Sharon Benson Smith finds comfort in writing a tribute to her sister Phyllis, who remained strong, cheerful, and hard-working despite some unimaginable tragedies in her life. Shared Stories is a weekly column featuring articles by participants in a writing class at the Norwalk Senior Center. Bonnie Mansell is the instructor for this free class offered through the Cerritos College Adult Education Program. Curated by Carol Kearns.
By Sharon Benson Smith
The life story of my late sister Phyllis, nicknamed Foddy, I believe, is the ultimate in forbearance and fortitude, and any other adjective in Webster’s Dictionary that describes picking yourself up, dusting yourself off, and finding the courage to carry on.
I won’t even go into the disastrous first marriage to the father of her three sons. She was separated from her second husband of several years, and was adamant about not continuing in the dysfunctional marriage.
He was so very depressed about her decision not to reconcile that when she came home from work one day, she found him dead on their kitchen floor. As if that weren’t enough, her tests in life would be compounded by the most devastating of life’s losses – that of a child – but in her case it was two.
She lost her Scott at the age of 23 to a motorcycle accident (he was not yet married). And, almost one month to the day later, she lost her Randy at the age of 21 to a car accident. Randy was married and had two small children. Phyllis lived across the street from Randy and his family, and was very attached to her grandchildren.
Phyllis’s remaining son Larry, who was the oldest, never got over the loss of his brothers, often feeling as though it should have been him instead of them due to his life style. And now, 25 years after his brothers’ passing and six years after his mother’s passing, it appears he is getting his life on track. How I pray to God that Phyllis can see his progress from Heavenly places.
Grief stricken, as you can well imagine, Phyllis looked to support groups to deal with her loss, but she found no solace. Others were there for the support of the loss of one child – the loss of two was unfathomable. They had no words for dealing with the depth of her loss. She eventually gave up on support groups.
Phyllis even freaked out a psychiatrist or two along the path of dealing with her grief. And, I must admit, even family members were puzzled at how best to handle the situation. We were there for her, physically, but what do you say to a sister who has lost two children while yours are thriving, getting along in life, and you’re thanking God for your blessings?
Then, as if life hadn’t already dealt her the worst possible hand ever, for reasons she would know one day, her daughter-in-law would not allow Phyllis to see the grandchildren! Well, fighter that Phyllis was, when she had enough of trying to see them and being refused, she hired a lawyer, and went to court for grandparents’ rights – and WON! She was considered to be a pioneer of this movement.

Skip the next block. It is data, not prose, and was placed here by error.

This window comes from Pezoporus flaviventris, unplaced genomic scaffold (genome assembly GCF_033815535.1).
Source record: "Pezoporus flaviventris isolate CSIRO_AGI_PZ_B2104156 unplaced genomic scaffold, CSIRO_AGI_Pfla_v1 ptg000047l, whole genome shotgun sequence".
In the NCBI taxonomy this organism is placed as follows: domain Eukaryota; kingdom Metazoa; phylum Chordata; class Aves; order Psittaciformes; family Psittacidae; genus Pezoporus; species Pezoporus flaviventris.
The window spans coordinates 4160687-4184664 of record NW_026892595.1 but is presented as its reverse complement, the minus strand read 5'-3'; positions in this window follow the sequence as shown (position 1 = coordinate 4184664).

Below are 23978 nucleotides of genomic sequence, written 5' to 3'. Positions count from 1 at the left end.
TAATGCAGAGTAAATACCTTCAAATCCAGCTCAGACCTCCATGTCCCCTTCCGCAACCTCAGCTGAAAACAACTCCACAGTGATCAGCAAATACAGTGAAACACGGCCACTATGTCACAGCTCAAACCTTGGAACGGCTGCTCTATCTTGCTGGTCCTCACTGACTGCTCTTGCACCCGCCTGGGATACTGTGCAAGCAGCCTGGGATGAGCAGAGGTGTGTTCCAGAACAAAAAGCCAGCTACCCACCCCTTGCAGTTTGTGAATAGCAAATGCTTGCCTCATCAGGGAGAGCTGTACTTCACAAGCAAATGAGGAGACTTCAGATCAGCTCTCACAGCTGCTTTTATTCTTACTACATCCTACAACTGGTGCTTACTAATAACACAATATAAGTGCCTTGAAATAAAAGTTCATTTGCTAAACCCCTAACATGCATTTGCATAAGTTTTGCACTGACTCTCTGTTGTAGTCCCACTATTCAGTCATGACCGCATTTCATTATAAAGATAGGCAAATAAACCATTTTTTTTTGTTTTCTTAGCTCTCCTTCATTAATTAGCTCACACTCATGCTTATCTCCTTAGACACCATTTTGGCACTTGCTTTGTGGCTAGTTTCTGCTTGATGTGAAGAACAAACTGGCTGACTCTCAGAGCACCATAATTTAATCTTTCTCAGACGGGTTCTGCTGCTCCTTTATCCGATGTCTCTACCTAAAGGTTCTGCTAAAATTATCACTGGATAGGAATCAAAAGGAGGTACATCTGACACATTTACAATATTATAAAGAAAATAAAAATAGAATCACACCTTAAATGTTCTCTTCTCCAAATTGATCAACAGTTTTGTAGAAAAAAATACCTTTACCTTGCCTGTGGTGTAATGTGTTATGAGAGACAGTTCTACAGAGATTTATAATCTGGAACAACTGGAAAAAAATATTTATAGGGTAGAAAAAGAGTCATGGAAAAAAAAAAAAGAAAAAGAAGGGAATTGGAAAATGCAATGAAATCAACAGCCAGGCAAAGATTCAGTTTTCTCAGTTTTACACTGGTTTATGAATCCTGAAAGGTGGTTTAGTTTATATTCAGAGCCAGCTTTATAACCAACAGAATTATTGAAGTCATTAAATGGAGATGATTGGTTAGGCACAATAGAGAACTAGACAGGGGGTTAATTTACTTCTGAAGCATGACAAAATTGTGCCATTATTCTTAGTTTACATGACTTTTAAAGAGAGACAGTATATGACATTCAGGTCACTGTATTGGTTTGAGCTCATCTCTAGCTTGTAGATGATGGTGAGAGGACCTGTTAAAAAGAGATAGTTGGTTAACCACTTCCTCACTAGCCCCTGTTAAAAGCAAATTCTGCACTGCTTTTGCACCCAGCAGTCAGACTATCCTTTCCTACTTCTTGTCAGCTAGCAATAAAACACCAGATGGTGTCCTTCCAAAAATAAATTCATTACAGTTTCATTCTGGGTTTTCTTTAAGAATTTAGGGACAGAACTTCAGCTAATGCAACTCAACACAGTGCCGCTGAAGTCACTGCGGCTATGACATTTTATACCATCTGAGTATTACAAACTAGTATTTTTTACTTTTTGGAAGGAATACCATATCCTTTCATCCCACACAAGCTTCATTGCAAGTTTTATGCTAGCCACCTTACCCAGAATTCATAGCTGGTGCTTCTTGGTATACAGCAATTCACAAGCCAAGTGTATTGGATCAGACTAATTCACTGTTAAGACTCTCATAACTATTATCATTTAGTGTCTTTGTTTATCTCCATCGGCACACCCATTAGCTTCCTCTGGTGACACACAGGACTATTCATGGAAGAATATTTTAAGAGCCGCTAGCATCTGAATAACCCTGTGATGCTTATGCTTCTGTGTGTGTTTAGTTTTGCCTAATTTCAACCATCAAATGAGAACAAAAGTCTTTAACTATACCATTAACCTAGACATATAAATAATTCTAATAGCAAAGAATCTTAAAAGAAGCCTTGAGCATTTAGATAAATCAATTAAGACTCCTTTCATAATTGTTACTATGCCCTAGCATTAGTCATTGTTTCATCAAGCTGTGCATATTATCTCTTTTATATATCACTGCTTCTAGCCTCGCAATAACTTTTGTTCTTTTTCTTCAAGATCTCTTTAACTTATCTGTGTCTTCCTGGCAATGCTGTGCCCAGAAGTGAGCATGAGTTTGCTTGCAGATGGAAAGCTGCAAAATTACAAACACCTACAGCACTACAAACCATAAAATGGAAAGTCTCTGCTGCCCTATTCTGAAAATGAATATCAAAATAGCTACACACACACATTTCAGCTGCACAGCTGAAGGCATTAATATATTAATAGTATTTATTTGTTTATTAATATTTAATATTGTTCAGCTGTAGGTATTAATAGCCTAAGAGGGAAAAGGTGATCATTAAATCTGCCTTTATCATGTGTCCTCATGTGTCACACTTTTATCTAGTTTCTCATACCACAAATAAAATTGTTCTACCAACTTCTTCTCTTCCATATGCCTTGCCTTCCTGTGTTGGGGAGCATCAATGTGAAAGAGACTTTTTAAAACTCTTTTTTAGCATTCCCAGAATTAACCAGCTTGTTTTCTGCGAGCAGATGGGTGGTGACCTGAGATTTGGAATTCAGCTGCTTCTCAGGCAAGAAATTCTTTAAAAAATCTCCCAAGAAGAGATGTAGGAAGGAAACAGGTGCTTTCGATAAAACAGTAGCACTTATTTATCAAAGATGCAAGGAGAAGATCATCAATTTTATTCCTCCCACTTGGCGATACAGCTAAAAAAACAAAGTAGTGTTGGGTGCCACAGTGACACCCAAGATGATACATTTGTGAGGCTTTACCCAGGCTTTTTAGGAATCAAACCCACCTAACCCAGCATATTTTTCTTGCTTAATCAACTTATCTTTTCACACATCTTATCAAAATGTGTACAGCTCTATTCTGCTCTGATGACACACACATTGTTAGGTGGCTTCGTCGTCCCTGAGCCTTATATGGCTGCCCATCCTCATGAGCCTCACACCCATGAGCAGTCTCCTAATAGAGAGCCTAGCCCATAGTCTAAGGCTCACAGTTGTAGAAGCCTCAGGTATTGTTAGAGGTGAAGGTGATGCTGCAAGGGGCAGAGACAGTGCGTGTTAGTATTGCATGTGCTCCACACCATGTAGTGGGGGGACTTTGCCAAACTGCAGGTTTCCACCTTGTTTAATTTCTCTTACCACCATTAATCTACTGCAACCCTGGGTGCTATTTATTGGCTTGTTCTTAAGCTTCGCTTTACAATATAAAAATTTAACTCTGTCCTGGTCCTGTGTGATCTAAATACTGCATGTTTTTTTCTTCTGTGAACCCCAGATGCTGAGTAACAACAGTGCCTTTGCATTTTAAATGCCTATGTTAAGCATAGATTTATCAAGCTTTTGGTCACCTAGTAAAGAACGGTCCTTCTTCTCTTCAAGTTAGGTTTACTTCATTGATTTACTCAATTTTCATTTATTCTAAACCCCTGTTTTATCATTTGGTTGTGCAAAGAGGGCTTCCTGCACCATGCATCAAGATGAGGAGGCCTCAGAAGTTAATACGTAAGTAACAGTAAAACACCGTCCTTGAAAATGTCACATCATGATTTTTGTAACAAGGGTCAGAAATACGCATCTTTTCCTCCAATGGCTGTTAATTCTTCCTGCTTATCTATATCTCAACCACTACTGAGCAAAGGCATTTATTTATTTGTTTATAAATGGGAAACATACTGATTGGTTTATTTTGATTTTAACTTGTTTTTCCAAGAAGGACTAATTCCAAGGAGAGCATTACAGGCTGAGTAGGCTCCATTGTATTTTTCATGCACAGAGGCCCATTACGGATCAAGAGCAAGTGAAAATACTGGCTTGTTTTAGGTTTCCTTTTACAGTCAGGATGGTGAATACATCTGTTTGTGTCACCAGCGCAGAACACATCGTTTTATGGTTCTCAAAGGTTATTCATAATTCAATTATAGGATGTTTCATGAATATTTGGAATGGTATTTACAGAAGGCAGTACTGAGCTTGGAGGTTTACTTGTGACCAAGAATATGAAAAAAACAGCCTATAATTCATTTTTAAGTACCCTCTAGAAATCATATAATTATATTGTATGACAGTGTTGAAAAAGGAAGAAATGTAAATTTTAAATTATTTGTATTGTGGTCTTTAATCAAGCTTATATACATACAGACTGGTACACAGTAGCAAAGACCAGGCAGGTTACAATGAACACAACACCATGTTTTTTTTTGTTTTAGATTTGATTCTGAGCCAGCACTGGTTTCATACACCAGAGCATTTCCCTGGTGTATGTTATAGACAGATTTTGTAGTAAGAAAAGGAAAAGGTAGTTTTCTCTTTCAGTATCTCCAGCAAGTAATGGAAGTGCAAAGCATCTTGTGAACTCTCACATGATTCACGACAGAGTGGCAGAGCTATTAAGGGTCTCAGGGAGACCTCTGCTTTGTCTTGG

The daughter-in-law then decided to pull up stakes and move to Florida with the children. It would be several years before Phyllis would see them again, but the bond between Grandma and her grandchildren was so strongly forged that they would eventually reunite.
As the kids grew up, they wanted and missed that special relationship they had with their grandma. Phyllis’s grandson phoned and visited her often from the state of Arizona. The granddaughter had two children of her own whom Phyllis visited in the state of Missouri during vacation time from her job.
And, guess what – even the daughter-in-law apologized and asked forgiveness for her past treatment of this lady who just wanted to love and be a part of her grandchildren’s lives.
Despite all of the tragedy in her life, Phyllis continued to meet all of her responsibilities. If you saw my sister in the office at work, I know she was there on time, and would get the coffee started. And, I know that after she got her work done, she’d offer to help others with their workload.
My mind’s eye sees her very fashionably dressed, wearing makeup and jewelry (two of her weaknesses). She would have liked to have been able to wear heels, stilettos of course, but couldn’t do so after her auto accident (and that’s another story I won’t go into just now).
Without a doubt, Phyllis would be joking and making you laugh with her cute ways and comical antics, like saying at the end of the workday: “let’s get the hell out of Dodge.”
My sister got on with the business of life as best she could, and like a circus clown, wore a smile on her face for others around her even though there lay profound sadness in her heart.